By Allen Palmeri
ARNOLD—Tom Smith came to First Baptist Church here Sept. 9-11 with a vision for about 120 unreached people groups.
Smith is the Southern Baptist strategy leader for about 55 million people in eight West African countries. Missouri Baptists partnering with Smith’s 88 missionary personnel gathered here for the Western Gateway Summit and Base Camp 1. The summit and base camp were coordinated by Rick Hedger, Missouri Baptist Convention (MBC) partnership missions specialist.
“What Rick is trying to do is to motivate and mobilize churches,” Smith said. “He’s bought into the idea that churches can do this. He was pastor of a church that did it (Calvary Baptist in Neosho).”
Smith has completed 30 years of active service in the region he now supervises, mostly as a missionary in Senegal (13 years), Liberia (10 years), and Sierra Leone (6 years). He lives in Thies, Senegal, with his wife, Shirley, where they pray for the lost tribes in their far-reaching jurisdiction.
“My burden is for those people groups,” he said. “How do they hear the Gospel? Who’s going to be the responsible person or the responsible body?”
He said he was excited to come to Missouri and mingle with a group of Great Commission leaders who are as inventive as any he has seen.
“In the past, state partnerships have been focused on some sort of large structure project or sending building teams or sending medical teams,” Smith said. “This is really, as far as I know, the first project where the emphasis is really on church planting. This is sort of a new territory, and I think it’s taking some months to get this message across—to get the excitement generated for this kind of approach.
“We’re not asking the churches to make one trip. We’re asking churches to make, in some senses, an open-ended commitment. The piece of paper may say three years on it, but we don’t want our strategy driven by a timeline. When the strategy’s done, we’re done.
“We have churches that are taking off and going, and I think as other churches see those churches being successful, then the excitement will grow.”
Smith is asking Missouri Baptist churches to be the missionary to people who have never had a Gospel presence in their midst. This is likely to mean a $1,500-$2,500 financial commitment per trip, to a land that is hot, dry and dusty, to lodging in a village that is probably uncomfortable, and to a reception for the Gospel message that figures to be cool. But the rewards, he said, will be great.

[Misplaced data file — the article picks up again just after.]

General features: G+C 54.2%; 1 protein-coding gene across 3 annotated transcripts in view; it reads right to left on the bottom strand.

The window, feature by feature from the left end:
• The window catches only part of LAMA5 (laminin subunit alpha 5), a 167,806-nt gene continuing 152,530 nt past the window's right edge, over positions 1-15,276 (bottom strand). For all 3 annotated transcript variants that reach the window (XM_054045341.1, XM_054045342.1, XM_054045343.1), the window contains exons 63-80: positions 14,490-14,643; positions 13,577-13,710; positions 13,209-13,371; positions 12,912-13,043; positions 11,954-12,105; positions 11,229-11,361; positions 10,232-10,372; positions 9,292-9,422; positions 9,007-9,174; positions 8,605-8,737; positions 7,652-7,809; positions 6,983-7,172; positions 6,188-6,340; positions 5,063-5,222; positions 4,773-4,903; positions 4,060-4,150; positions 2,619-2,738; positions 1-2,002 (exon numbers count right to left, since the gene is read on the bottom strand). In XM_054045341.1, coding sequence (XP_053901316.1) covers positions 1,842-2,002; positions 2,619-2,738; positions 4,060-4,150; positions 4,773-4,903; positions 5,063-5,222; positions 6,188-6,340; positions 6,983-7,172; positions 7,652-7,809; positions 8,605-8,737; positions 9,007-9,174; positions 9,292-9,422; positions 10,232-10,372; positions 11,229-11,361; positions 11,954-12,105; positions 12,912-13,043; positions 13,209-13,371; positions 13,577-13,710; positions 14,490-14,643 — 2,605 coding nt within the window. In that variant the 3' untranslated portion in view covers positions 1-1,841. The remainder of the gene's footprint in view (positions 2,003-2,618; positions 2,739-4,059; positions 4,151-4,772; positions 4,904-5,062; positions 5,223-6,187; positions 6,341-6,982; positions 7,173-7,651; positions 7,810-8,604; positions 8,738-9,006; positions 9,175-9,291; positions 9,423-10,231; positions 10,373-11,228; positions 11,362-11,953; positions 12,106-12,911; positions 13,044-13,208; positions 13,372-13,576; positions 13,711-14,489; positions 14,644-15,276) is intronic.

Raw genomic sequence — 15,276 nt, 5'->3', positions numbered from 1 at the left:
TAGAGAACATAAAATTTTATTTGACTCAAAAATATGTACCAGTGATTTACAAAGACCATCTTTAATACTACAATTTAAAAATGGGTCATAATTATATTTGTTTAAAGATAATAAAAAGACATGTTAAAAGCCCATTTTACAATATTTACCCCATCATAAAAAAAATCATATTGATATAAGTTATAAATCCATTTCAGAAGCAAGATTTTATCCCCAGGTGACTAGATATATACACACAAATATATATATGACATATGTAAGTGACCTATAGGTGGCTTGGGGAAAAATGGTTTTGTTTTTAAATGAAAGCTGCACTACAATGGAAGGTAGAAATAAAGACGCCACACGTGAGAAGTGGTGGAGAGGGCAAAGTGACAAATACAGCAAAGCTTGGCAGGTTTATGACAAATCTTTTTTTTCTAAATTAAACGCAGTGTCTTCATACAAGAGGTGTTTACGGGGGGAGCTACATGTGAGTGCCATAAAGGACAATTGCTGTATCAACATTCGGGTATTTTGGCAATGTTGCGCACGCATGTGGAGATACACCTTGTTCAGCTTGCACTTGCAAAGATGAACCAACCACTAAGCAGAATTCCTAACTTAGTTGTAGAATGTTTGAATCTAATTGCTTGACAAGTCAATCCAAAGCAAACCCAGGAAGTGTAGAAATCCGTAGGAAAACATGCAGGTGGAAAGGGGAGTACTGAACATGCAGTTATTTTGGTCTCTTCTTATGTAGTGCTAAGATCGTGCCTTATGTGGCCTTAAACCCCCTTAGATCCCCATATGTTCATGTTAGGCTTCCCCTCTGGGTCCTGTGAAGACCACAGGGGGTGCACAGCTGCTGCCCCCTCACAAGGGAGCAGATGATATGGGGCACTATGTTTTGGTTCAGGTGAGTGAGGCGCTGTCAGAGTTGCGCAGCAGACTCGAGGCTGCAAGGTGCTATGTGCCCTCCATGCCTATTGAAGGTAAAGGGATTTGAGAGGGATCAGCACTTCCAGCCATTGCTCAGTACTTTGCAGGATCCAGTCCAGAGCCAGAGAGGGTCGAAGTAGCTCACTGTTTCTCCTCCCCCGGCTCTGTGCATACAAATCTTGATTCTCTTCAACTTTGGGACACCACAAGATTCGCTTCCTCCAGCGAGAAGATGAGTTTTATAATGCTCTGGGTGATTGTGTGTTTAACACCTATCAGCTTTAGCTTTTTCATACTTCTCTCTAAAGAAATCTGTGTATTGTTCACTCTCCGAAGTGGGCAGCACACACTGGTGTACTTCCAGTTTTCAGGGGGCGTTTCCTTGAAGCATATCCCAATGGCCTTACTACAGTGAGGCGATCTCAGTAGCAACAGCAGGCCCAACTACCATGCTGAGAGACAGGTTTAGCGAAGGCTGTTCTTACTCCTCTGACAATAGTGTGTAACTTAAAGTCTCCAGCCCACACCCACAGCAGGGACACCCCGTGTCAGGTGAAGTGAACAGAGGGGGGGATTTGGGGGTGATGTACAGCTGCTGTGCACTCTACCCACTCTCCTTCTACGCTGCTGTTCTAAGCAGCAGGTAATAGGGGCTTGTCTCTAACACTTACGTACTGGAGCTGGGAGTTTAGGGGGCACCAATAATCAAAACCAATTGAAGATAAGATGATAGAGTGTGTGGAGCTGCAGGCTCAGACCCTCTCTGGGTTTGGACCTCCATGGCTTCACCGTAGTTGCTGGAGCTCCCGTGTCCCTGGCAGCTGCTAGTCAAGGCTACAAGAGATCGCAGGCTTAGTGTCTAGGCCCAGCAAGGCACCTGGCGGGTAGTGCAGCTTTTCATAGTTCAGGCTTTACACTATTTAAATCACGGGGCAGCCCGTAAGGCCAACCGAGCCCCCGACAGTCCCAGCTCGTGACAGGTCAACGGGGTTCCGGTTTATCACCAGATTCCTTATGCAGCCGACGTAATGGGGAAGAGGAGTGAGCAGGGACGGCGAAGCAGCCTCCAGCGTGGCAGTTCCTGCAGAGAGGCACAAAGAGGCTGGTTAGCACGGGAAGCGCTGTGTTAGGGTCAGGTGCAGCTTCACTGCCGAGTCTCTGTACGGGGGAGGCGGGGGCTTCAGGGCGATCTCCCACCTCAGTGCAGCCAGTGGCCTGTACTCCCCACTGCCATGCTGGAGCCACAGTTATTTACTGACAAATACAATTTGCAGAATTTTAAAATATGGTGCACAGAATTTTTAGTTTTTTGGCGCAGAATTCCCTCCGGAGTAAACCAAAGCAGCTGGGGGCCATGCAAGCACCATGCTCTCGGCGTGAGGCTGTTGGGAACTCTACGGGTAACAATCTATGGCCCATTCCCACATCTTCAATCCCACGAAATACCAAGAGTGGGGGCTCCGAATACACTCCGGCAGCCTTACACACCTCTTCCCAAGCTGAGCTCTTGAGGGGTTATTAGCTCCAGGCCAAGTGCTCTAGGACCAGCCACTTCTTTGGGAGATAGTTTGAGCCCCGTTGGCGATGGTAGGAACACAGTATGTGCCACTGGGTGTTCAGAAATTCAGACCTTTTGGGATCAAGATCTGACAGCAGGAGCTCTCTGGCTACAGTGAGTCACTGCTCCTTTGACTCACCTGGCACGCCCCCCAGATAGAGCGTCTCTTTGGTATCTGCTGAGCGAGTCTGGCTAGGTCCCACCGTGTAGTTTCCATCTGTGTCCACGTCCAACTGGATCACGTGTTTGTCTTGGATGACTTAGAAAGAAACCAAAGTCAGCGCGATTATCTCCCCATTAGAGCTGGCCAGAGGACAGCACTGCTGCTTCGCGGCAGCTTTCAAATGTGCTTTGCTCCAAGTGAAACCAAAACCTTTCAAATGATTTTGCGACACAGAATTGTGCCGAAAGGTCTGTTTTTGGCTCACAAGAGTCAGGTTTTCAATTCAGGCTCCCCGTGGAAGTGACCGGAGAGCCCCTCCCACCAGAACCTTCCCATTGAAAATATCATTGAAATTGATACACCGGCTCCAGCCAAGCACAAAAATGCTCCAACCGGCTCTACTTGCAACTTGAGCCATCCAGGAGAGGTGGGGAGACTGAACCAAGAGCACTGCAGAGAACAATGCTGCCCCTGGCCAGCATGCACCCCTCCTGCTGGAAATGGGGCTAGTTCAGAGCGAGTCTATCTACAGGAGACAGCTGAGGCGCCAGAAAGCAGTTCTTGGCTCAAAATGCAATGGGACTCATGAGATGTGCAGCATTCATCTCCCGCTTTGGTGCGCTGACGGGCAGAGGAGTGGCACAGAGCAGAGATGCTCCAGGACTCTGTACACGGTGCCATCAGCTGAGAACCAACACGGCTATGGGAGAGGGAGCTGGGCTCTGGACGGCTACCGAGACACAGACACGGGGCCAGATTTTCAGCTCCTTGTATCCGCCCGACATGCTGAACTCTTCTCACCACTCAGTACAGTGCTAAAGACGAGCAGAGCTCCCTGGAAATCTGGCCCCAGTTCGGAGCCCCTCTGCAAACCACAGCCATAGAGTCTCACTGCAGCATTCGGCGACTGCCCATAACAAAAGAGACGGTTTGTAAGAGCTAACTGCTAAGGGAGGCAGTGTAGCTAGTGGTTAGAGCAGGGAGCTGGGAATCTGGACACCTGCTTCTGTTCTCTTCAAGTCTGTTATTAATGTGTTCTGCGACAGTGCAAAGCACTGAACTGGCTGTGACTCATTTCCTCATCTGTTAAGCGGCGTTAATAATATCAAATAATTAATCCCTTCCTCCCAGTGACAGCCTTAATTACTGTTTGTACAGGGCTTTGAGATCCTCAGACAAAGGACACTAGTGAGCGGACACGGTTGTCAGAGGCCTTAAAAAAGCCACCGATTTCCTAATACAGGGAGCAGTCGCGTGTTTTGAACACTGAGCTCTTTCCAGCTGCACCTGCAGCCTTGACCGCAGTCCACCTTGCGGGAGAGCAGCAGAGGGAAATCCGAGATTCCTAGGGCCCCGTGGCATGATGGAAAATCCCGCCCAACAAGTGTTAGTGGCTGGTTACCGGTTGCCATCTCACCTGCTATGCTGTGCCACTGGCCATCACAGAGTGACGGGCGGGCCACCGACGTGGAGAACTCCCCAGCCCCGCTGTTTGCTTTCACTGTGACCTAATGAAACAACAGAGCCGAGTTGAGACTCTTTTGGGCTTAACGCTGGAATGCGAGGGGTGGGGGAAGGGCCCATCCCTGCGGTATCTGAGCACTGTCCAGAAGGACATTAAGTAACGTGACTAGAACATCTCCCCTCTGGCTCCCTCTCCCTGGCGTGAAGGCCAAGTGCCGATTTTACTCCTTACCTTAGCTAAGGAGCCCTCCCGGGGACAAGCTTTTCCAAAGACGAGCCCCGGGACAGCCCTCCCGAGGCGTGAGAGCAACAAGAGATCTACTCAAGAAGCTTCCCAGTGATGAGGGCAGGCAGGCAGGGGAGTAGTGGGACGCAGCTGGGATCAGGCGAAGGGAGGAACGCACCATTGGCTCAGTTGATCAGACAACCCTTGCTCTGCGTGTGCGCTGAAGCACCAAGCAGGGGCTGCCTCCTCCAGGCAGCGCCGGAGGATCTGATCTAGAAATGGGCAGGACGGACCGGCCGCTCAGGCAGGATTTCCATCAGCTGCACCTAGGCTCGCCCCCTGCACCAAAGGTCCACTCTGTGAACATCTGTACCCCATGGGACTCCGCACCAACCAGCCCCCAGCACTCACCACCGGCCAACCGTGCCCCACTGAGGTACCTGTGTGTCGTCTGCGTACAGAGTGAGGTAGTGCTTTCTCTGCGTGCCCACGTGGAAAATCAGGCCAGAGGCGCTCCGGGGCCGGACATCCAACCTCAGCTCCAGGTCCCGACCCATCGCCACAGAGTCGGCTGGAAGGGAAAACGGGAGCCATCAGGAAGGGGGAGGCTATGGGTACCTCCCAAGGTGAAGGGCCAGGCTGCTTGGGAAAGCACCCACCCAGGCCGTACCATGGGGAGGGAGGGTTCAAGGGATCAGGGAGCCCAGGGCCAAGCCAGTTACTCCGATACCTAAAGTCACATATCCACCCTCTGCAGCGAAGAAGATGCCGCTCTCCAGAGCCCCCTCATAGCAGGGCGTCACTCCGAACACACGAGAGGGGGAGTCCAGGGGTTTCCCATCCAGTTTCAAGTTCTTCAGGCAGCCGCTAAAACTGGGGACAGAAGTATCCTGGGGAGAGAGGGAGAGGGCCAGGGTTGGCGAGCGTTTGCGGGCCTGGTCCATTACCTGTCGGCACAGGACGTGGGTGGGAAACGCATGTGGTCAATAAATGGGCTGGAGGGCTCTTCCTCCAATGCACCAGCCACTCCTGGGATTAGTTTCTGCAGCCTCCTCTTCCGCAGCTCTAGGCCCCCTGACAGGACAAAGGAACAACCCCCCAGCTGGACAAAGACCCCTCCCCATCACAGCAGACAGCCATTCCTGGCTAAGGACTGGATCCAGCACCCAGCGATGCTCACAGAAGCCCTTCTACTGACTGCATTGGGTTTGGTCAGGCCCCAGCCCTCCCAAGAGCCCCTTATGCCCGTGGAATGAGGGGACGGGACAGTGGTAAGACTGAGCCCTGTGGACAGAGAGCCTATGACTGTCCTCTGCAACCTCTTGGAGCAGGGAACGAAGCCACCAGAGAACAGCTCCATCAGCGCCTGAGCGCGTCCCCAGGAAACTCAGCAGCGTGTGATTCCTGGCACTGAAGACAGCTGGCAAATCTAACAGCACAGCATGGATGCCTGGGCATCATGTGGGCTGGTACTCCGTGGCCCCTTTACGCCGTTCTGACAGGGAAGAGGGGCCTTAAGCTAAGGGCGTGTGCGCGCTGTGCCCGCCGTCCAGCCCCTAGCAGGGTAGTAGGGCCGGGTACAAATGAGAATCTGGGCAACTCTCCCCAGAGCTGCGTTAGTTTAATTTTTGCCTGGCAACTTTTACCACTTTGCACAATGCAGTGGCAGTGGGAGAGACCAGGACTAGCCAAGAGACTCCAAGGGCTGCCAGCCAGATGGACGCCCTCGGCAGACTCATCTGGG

“Imagine being there a year, two years, three years and seeing a small group of believers form that then begin to share despite the risk to themselves,” Smith said. “As a result of their sharing, more people come to Christ—how that might feel. Are there rewards that you can bring back to your church and kind of put on the shelf? There’s not going to be. But there’s got to be a sense of joy and a sense of accomplishment that you’ve been obedient to the Great Commission and God has blessed that by bringing more people into the kingdom.”
Smith has a team of several missionaries (five in Mali and five in Senegal) who have been set aside to help Missouri Baptist churches become “engaging” in West Africa. They make the initial contacts, help with training, develop strategy, and work alongside the Americans through their first couple of visits with the unreached people group, which could number as few as 200 or as many as one million. The driving idea is that the willingness of the local church is the starter.
“They really can do it,” Smith said. “It’s not something that’s beyond their ability.
“It is a task that can be done by even smaller churches. It doesn’t have to be a big church. It has to be a church that becomes fully committed to the task, because it does require a commitment of people to go four to six times a year—not necessarily large teams. A couple of people would be sufficient in many cases.”
Liberia, Sierra Leone, Guinea, and Guinea-Bissau are tropical rain forest countries where the people mostly practice African Traditional Religion. Senegal, Gambia and Mali are arid lands where Islam is more common. Cape Verde is an island nation with no missionary presence.
Northern Mali is a “very dangerous” location where a group of Americans walking in public would be a target, Smith said.
“There is some risk involved if you go to Mali in general,” he said. “It’s an affiliated group of Al Qaeda that’s active in Mali and Mauritania, and they really have made life difficult for foreigners.”
An unreached people group in Mali, the Soninke, consisting of 1.4 million, is Smith’s top priority. They are so large they spill over into Senegal and Gambia.
“It’s a huge people group, a very influential people group,” Smith said.
There are 60 known believers in this tribe with no one working with them at this time.